So much of Barack Obama's presidency had been defined by his modesty in articulating and executing his goals that "leading from behind" had become the leitmotif of a White House inclined toward compromise.
By ridding the world of Osama bin Laden, however, Mr. Obama has arguably earned the political capital to impose his will on Congress in a host of policy areas, from the budget on down.
Will he seize the moment?
The jubilant crowds that converged on the White House and World Trade Center site on Sunday night merely hinted at the deep appreciation Americans are feeling toward the President and those intrepid Navy Seals he commands.
The death of Mr. bin Laden, until Sunday the best-known and most-hated of the FBI's most-wanted, is ostensibly the reason for all the celebrating. But the festive mood also reflects Americans' renewed sense of their own power and efficacy.
Confidence in the ability of the United States to win at anything waned precipitously after the Sept. 11, 2001 terrorist attacks. A decade went by without capturing Mr. bin Laden. The country sunk $1.3-trillion (U.S.) into wars in Iraq and Afghanistan with mostly bitterness to show for it.
The decline of the U.S. economy became less and less theoretical with China's unstoppable rise. The $14-trillion national debt became as much of a threat to America's predominance as the political gridlock that prevented the country from defusing its fiscal time bomb.
The national mood had come to reflect those daunting realities. Had you asked them on Saturday, most Americans might have wagered that Mr. bin Laden would never be captured.
The raid on Mr. bin Laden's compound near Islamabad, a mission fraught with incalculable downside risk, has changed the narrative. Like the fall of the Berlin Wall, it carries with it the sweet savour of vindication.
As Mr. Obama said on Monday, fittingly, as fate would have it, at a ceremony to award the Medal of Honor to two soldiers killed in the Korean War: "We are reminded that, as a nation, there's nothing we can't do when we put our shoulders to the wheel, when we work together, when we remember the sense of unity that defines us Americans."
Mr. Obama's leadership emerges from this achievement enhanced in every way. The mission to take out Mr. bin Laden was his oeuvre from start to finish. He chose a riskier helicopter raid over a bombing to limit civilian casualties and, most important, obtain proof that the intended target was hit.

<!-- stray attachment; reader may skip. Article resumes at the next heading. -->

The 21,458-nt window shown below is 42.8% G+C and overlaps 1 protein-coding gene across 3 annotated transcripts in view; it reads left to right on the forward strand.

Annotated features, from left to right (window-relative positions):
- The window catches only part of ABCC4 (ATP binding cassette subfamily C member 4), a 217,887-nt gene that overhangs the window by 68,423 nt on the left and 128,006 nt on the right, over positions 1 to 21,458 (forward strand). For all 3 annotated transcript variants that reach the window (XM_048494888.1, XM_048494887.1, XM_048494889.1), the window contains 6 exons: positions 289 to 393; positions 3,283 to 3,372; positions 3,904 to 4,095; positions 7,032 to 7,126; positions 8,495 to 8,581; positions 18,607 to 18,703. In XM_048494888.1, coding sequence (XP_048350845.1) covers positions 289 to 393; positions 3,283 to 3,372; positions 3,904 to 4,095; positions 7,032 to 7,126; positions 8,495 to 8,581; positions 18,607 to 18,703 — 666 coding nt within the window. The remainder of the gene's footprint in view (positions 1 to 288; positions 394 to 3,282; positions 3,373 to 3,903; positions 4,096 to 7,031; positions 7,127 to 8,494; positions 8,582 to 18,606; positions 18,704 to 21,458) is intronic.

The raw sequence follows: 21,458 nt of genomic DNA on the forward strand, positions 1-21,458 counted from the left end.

That the mission was nearing its climax at the very moment Mr. Obama was telling jokes at the annual White House correspondents' dinner inspires awe. The President betrayed nary a frayed nerve at Saturday's dinner, despite knowing the costs of a failed mission would have been catastrophic.
"I admire the courage of the President to make a decision like this because if something had gone wrong everyone would have been blaming him," offered Rudy Giuliani, the mayor of New York on 9/11 and a former top Republican presidential hopeful.
Mr. Obama's approval rating, which has slipped back to its 2010 lows in recent weeks, will experience an upward spike - just as George W. Bush's did after capturing a much lesser quarry, Saddam Hussein, in 2003.
Whether it endures will depend, partly, on what the President does with his new political capital.
Though many Democrats have been critical of Mr. Obama for preserving most of the anti-terrorism policies of George W. Bush, they will be grateful for this victory. It provides Mr. Obama with renewed leverage to pursue their agenda. The liberal base will push even harder now.
Mr. Obama's political hand is strengthened as the White House enters budget negotiations with Republicans in Congress. But while foreign policy victories invariably boost presidential power, domestic politics is another arena altogether.
Will Mr. Obama push back against GOP calls for radical spending cuts as a quid pro quo for raising the debt ceiling? Will he stand his ground in protecting his cherished investments in education, clean energy and infrastructure and preserving the social safety net?
"I would hope that he will see this as an opportunity to tackle other things more aggressively than he has been doing," said Elayne Rapping, professor emeritus of American studies at SUNY Buffalo. "But I don't see him as having the fire in his belly to get up and fight ideological battles."
Still, Mr. Obama has suddenly become a more daunting adversary for Republicans in Congress. Not only has the GOP's "soft on terrorism" barb lost its zing, Mr. Obama proved better than Republicans at the national security game at which they have long claimed to excel.
"This puts a dent in the Republican rhetoric, which has been over the top in bashing Obama, especially for not showing leadership," Prof. Rapping insisted. "This is an example of true leadership."